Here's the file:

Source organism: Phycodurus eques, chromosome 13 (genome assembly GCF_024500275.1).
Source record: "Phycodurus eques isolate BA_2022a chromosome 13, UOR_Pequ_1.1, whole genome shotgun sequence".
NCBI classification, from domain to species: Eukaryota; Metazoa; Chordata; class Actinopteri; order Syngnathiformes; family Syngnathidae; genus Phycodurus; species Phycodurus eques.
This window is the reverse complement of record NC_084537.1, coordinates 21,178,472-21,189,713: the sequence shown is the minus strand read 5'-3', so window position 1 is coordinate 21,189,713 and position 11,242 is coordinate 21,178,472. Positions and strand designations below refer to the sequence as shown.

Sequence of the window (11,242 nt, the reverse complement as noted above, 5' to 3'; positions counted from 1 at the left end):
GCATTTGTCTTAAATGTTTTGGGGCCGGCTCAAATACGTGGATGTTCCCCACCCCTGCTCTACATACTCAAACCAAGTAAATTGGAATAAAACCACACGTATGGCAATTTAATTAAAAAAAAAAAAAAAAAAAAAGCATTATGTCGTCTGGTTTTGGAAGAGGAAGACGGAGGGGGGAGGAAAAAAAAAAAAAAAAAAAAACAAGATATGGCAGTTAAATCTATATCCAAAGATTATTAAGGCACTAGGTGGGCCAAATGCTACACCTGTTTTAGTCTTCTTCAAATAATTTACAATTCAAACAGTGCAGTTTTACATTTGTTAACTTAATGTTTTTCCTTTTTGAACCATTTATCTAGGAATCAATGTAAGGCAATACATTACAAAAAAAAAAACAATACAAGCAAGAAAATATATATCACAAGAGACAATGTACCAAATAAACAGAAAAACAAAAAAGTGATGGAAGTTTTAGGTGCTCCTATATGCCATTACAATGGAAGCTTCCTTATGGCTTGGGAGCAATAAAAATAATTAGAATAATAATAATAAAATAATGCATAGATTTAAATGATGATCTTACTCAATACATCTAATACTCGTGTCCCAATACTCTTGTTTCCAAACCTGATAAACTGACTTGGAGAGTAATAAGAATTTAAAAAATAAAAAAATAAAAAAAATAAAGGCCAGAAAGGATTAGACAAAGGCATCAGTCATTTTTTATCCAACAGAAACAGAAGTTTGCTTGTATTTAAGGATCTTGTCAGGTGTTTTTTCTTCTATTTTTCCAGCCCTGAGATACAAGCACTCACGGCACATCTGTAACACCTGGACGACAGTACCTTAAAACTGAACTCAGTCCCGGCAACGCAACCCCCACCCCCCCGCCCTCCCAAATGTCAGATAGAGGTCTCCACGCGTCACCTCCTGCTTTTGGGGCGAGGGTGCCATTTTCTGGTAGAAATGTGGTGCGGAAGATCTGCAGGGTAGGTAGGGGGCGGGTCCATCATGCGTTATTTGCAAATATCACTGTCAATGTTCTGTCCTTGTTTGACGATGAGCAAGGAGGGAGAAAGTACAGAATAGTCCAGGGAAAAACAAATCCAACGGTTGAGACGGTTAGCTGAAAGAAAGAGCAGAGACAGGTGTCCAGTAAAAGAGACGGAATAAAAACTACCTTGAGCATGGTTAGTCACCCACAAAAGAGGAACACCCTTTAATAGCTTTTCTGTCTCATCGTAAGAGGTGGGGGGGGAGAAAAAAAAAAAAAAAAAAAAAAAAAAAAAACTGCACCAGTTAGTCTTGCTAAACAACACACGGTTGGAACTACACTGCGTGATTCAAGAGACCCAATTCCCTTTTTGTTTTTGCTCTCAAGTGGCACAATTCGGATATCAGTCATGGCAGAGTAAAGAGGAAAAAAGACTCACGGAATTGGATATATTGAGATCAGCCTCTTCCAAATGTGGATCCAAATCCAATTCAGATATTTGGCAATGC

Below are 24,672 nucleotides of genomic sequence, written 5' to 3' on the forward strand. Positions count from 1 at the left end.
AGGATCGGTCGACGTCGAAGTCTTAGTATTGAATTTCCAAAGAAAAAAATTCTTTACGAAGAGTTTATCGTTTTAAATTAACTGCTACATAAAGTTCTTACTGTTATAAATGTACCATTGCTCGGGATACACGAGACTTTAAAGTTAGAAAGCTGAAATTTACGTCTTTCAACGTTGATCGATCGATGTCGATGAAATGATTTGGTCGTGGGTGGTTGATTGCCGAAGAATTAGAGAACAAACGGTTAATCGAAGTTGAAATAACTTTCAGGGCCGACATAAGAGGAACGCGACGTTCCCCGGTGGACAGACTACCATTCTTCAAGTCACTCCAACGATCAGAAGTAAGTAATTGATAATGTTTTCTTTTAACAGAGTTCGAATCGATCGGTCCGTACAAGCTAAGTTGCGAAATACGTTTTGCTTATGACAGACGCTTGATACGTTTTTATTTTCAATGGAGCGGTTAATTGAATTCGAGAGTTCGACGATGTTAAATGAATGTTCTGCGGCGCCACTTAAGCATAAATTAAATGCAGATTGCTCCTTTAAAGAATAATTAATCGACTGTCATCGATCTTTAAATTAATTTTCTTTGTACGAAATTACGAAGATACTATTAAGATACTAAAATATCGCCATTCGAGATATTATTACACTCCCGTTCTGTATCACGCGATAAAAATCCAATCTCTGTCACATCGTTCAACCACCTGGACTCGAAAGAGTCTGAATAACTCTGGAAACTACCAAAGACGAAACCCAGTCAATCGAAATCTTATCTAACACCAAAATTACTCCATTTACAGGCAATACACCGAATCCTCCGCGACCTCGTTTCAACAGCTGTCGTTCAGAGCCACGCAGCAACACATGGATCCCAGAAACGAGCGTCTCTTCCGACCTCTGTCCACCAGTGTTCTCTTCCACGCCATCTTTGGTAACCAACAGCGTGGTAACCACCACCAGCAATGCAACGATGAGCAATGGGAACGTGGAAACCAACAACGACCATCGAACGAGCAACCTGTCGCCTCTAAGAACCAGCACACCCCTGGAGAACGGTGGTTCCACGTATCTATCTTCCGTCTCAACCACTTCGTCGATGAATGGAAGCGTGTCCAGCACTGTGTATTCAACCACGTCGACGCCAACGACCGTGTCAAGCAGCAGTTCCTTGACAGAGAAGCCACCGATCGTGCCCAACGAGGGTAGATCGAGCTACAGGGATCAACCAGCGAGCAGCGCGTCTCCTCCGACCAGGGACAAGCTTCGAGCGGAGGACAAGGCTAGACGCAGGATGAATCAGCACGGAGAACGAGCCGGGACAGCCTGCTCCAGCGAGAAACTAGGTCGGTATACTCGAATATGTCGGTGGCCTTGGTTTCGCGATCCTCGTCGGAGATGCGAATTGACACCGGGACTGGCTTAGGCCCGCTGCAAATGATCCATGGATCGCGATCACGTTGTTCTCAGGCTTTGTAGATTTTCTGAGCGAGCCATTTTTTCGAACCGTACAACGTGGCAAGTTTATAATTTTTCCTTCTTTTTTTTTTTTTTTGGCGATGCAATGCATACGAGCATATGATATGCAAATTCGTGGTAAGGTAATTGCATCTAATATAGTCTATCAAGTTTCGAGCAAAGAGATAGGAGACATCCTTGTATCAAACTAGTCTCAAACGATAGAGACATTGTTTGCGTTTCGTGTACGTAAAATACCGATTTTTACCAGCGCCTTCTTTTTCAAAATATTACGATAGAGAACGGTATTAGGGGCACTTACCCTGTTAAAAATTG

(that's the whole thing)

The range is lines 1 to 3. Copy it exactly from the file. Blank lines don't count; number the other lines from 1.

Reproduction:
Source organism: Phycodurus eques, chromosome 13 (genome assembly GCF_024500275.1).
Source record: "Phycodurus eques isolate BA_2022a chromosome 13, UOR_Pequ_1.1, whole genome shotgun sequence".
NCBI classification, from domain to species: Eukaryota; Metazoa; Chordata; class Actinopteri; order Syngnathiformes; family Syngnathidae; genus Phycodurus; species Phycodurus eques.